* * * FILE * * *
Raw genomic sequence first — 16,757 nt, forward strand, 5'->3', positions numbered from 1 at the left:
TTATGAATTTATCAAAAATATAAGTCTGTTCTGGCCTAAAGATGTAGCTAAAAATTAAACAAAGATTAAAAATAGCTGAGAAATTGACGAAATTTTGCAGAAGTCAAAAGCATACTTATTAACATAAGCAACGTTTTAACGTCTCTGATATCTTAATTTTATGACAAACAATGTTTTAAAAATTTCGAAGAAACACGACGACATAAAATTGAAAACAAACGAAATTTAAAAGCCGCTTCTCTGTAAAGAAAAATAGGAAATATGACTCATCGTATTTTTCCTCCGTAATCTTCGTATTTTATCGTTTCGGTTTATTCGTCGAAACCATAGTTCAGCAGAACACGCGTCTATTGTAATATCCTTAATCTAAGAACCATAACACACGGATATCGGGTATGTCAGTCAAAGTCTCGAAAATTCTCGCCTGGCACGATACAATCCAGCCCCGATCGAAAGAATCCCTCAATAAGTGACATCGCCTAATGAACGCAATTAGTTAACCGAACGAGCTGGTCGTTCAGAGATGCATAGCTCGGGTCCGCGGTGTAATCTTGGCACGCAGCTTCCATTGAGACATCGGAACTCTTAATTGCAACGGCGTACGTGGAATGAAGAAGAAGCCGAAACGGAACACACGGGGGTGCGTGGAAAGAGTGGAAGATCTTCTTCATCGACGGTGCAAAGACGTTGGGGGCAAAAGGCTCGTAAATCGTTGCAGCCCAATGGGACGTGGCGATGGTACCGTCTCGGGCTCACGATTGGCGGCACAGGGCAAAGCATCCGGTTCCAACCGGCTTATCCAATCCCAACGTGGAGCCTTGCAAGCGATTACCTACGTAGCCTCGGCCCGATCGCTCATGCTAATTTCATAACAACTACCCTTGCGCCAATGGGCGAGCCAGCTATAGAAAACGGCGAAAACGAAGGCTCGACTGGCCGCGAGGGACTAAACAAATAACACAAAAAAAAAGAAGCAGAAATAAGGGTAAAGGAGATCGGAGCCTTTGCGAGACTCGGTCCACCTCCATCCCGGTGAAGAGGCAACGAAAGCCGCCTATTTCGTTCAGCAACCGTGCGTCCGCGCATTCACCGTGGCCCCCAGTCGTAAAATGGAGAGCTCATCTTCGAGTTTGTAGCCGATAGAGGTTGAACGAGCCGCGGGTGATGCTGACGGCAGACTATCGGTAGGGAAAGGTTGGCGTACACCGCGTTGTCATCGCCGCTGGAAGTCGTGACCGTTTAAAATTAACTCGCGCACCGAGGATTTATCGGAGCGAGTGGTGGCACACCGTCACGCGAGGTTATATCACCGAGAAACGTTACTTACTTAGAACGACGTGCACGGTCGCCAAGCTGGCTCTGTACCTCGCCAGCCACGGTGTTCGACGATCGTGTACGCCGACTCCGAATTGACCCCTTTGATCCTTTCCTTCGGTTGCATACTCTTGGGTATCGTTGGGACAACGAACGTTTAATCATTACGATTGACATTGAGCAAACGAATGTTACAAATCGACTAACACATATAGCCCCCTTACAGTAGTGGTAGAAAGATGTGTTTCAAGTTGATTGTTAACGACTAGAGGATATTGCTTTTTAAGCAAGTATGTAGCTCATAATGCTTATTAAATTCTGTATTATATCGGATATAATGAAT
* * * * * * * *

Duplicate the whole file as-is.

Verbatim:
Raw genomic sequence first — 16,757 nt, forward strand, 5'->3', positions numbered from 1 at the left:
TTATGAATTTATCAAAAATATAAGTCTGTTCTGGCCTAAAGATGTAGCTAAAAATTAAACAAAGATTAAAAATAGCTGAGAAATTGACGAAATTTTGCAGAAGTCAAAAGCATACTTATTAACATAAGCAACGTTTTAACGTCTCTGATATCTTAATTTTATGACAAACAATGTTTTAAAAATTTCGAAGAAACACGACGACATAAAATTGAAAACAAACGAAATTTAAAAGCCGCTTCTCTGTAAAGAAAAATAGGAAATATGACTCATCGTATTTTTCCTCCGTAATCTTCGTATTTTATCGTTTCGGTTTATTCGTCGAAACCATAGTTCAGCAGAACACGCGTCTATTGTAATATCCTTAATCTAAGAACCATAACACACGGATATCGGGTATGTCAGTCAAAGTCTCGAAAATTCTCGCCTGGCACGATACAATCCAGCCCCGATCGAAAGAATCCCTCAATAAGTGACATCGCCTAATGAACGCAATTAGTTAACCGAACGAGCTGGTCGTTCAGAGATGCATAGCTCGGGTCCGCGGTGTAATCTTGGCACGCAGCTTCCATTGAGACATCGGAACTCTTAATTGCAACGGCGTACGTGGAATGAAGAAGAAGCCGAAACGGAACACACGGGGGTGCGTGGAAAGAGTGGAAGATCTTCTTCATCGACGGTGCAAAGACGTTGGGGGCAAAAGGCTCGTAAATCGTTGCAGCCCAATGGGACGTGGCGATGGTACCGTCTCGGGCTCACGATTGGCGGCACAGGGCAAAGCATCCGGTTCCAACCGGCTTATCCAATCCCAACGTGGAGCCTTGCAAGCGATTACCTACGTAGCCTCGGCCCGATCGCTCATGCTAATTTCATAACAACTACCCTTGCGCCAATGGGCGAGCCAGCTATAGAAAACGGCGAAAACGAAGGCTCGACTGGCCGCGAGGGACTAAACAAATAACACAAAAAAAAAGAAGCAGAAATAAGGGTAAAGGAGATCGGAGCCTTTGCGAGACTCGGTCCACCTCCATCCCGGTGAAGAGGCAACGAAAGCCGCCTATTTCGTTCAGCAACCGTGCGTCCGCGCATTCACCGTGGCCCCCAGTCGTAAAATGGAGAGCTCATCTTCGAGTTTGTAGCCGATAGAGGTTGAACGAGCCGCGGGTGATGCTGACGGCAGACTATCGGTAGGGAAAGGTTGGCGTACACCGCGTTGTCATCGCCGCTGGAAGTCGTGACCGTTTAAAATTAACTCGCGCACCGAGGATTTATCGGAGCGAGTGGTGGCACACCGTCACGCGAGGTTATATCACCGAGAAACGTTACTTACTTAGAACGACGTGCACGGTCGCCAAGCTGGCTCTGTACCTCGCCAGCCACGGTGTTCGACGATCGTGTACGCCGACTCCGAATTGACCCCTTTGATCCTTTCCTTCGGTTGCATACTCTTGGGTATCGTTGGGACAACGAACGTTTAATCATTACGATTGACATTGAGCAAACGAATGTTACAAATCGACTAACACATATAGCCCCCTTACAGTAGTGGTAGAAAGATGTGTTTCAAGTTGATTGTTAACGACTAGAGGATATTGCTTTTTAAGCAAGTATGTAGCTCATAATGCTTATTAAATTCTGTATTATATCGGATATAATGAAT